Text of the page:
The collimator surface 12 is here a reflecting layer arranged on the inner surface of the collimator 10. Further, the collimator surface 12 is in a direction along the diameter of the collimator surface divided into three surface segments, a - c, one surface segment a in the middle and two encompassing circular surface segments b, c, which each is curved so as to produce a light portion I s having a light beam distribution which corresponds to the light beam distribution of the resulting light beam ½. In Fig. 4e, the principle shape of the collimator surface 12 is schematically illustrated in more detail. To continue with reference to Fig. 2a, in the far field the light beam portions from the three surface segments, a - c, overlap, and the light emitted by the light source 11 at small angles, near the optical axis o.a., is mixed with light emitted at large angles with respect to the optical axis o.a. As a result of this the problem with the halo disappears. In Fig. 2b the light beam distribution for the resulting light beam ½ and the light beam distribution of a surface segment light beam portion Is are plotted in the same graph. Here it can be seen how the light beam portion of each surface segment, a - c, is designed to provide the whole light beam with respect to the width of the resulting beam, and in the far field, each surface segment contributes equally, with respect to angular distribution, to the resulting light beam distribution of the resulting light beam ½. In a preferred embodiment, the luminous flux between the surface segments is balanced. However, in alternative embodiments, in absolute luminous flux the contribution of each surface segment is selected to be different. This may be utilized to provide a required color mixing of the resulting light beam.

In all of the embodiments of the collimator herein, each surface segment of the collimator surface is curved to provide a light beam portion having a light beam distribution which provides light at all angles within the resulting light beam. This means that for light rays emitted by the light source, which are reflected at an edge of a surface segment, these rays will be distributed so as to, at a given distance for a near field application, or in the far field for a far field application, form an outer edge of the resulting light beam. Each surface segment may be reflecting and/or refracting, and may produce a divergent or convergent beam. Preferably, surface segments arranged to provide divergent beams and surface segments arranged to provide convergent beams alternate, but all permutations are applicable. The required number of surface segments on the collimator surface depends on the degree of color over angle distribution and complexity of the light source. Further, according to embodiments of the collimator the surface segments are symmetrically arranged but in alternative embodiments of the collimator non-symmetric arrangements are applicable.

The shape of each surface segment can be computed with a theory which is summarized below. Referring now to Figs. 5a - 5c, the shape of the optical surfaces, e.g. surface segments, of a collimator C can be exactly computed for a points source P. When the optical system has a rotational or translational symmetry with respect to the light source and the collimator, relative concise mathematical equations can be obtained to compute the desired surface profile.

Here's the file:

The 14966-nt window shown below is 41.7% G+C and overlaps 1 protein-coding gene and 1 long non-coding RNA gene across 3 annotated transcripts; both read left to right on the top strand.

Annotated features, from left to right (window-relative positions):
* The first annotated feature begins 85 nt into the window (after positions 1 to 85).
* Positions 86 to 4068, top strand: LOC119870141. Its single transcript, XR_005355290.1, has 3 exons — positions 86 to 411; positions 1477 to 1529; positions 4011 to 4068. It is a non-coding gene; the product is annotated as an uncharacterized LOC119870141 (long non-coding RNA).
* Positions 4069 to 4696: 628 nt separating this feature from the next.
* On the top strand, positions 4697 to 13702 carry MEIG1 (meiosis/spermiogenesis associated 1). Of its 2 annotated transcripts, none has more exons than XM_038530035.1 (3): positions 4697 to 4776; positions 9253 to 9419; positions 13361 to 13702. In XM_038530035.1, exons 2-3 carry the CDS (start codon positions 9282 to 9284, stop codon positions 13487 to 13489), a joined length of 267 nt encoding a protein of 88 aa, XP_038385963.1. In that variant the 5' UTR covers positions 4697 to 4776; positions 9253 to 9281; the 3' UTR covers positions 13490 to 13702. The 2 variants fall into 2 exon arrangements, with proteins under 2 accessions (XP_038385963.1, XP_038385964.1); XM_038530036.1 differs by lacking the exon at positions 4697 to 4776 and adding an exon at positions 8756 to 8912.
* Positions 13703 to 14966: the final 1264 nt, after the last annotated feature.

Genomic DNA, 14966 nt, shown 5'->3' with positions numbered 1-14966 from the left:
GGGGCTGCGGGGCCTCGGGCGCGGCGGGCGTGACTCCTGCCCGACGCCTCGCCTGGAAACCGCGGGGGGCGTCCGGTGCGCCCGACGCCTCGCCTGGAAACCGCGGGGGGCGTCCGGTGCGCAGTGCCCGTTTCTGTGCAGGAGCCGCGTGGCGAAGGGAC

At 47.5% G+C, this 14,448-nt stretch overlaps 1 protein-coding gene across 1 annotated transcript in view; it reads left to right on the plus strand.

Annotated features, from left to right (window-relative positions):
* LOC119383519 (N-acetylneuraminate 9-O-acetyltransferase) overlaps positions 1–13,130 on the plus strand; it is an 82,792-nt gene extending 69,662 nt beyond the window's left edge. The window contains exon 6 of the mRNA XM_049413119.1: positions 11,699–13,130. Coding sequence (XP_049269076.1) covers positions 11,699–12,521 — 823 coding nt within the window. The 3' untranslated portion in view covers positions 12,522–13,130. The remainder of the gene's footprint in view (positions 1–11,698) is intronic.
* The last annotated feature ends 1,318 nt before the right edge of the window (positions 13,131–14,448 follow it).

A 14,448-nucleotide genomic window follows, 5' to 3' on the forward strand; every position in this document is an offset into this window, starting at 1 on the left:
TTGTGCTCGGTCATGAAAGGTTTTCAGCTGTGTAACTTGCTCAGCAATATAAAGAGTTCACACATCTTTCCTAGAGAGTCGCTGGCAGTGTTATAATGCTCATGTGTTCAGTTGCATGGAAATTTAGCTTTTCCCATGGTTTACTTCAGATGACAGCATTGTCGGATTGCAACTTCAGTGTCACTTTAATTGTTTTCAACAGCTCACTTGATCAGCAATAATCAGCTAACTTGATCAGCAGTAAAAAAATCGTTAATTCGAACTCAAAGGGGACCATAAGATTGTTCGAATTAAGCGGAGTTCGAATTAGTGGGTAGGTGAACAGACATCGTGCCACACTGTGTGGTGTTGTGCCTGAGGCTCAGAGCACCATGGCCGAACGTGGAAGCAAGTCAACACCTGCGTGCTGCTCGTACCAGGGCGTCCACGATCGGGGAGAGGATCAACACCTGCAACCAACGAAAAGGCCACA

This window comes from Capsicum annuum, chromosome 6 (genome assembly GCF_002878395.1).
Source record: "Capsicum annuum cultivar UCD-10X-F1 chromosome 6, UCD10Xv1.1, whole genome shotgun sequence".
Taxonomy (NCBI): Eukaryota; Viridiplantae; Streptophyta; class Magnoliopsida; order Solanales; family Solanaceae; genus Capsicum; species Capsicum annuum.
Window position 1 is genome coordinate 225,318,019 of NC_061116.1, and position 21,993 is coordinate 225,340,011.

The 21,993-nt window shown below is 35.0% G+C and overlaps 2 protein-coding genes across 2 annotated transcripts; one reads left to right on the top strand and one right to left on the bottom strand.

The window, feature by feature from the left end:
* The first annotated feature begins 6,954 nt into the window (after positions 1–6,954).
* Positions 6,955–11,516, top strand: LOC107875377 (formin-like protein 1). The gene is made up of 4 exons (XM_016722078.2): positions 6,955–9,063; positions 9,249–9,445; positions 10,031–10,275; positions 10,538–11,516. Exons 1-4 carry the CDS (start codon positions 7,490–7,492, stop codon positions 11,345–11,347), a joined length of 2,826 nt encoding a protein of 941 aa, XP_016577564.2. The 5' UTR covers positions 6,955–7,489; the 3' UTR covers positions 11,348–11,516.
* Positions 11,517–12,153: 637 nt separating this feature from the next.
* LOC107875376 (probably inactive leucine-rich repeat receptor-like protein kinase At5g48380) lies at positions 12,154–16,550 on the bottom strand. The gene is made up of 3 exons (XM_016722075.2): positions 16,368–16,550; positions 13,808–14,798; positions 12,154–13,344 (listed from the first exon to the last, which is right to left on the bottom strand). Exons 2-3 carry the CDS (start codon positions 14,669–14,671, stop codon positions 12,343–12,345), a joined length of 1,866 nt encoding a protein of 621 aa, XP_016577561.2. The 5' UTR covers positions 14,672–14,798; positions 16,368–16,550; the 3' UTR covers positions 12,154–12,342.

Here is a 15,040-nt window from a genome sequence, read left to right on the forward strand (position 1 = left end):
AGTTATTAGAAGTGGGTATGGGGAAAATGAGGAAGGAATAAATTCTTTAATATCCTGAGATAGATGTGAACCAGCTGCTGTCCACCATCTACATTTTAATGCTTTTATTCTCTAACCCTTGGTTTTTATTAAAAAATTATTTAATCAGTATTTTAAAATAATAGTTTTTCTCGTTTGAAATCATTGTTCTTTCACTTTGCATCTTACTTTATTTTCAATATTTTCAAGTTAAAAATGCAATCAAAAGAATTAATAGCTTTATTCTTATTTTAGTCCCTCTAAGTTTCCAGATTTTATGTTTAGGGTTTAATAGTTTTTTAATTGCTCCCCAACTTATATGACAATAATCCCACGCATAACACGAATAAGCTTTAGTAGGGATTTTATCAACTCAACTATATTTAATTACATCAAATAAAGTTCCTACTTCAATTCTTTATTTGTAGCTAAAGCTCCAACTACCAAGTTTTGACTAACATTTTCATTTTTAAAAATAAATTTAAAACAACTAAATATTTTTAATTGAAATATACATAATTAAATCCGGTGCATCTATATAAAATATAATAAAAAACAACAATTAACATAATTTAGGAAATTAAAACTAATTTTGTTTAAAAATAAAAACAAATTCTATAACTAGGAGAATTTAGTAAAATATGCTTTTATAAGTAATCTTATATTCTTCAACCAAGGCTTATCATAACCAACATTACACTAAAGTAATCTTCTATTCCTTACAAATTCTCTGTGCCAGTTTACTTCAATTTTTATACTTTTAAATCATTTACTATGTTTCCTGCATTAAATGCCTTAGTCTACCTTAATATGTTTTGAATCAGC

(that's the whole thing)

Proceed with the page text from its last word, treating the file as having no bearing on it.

In a rotationally symmetric system the luminous flux between two angles θι and Θ2 of a light source P placed at the origin of the coordinate system is computed according to equation Eq.1 :

source iS-L, 0 2 ) = 2π J^ 2 I source (s)sin(s)ds Eq. 1

, where l S0U rce(s) is the intensity distribution of the source P as a function of angle s, see Fig. 5a. Angle s is the angle between the light direction and the optical axis o.a as depicted in Fig. 5a. The luminous flux at a target T, as illustrated in Fig. 5b, is computed according to equation Eq. 2:

®target (.<Pl. <P2 = $ζ[ harget tf)sin(t)dt Eq. 2 , where I tar get(t) is the intensity distribution of the target T, and where t is the angle between the light direction and the optical axis o.a. In case of a near field problem, as illustrated in Fig. 5c, the luminous flux at a target a distance z is calculated according to equation Eq. 3:

^target iyi- yz) = ζ E target (u)udu Eq. 3

, where E target (u) is the illuminance at the target T and u the height coordinate in a plane perpendicular to the optical axis o.a. The geometries of the far field and near field target are shown in Fig. 5b and Fig. 5c, respectively.

For a collimator C with an optical efficiency of η the source and target luminous flux are related by

, which together with the previous three equations, Eq. 1 - Eq. 3, gives a mathematical relation between the source angle s and the target angle t or target position u. Here, 0 < η < 1 and contains the losses due to absorption and scattering of the optical media and surfaces.

A similar derivation can be performed in case of a translational symmetry that results in equations that describe again the relation between the source angle s and the target angle t or target position u.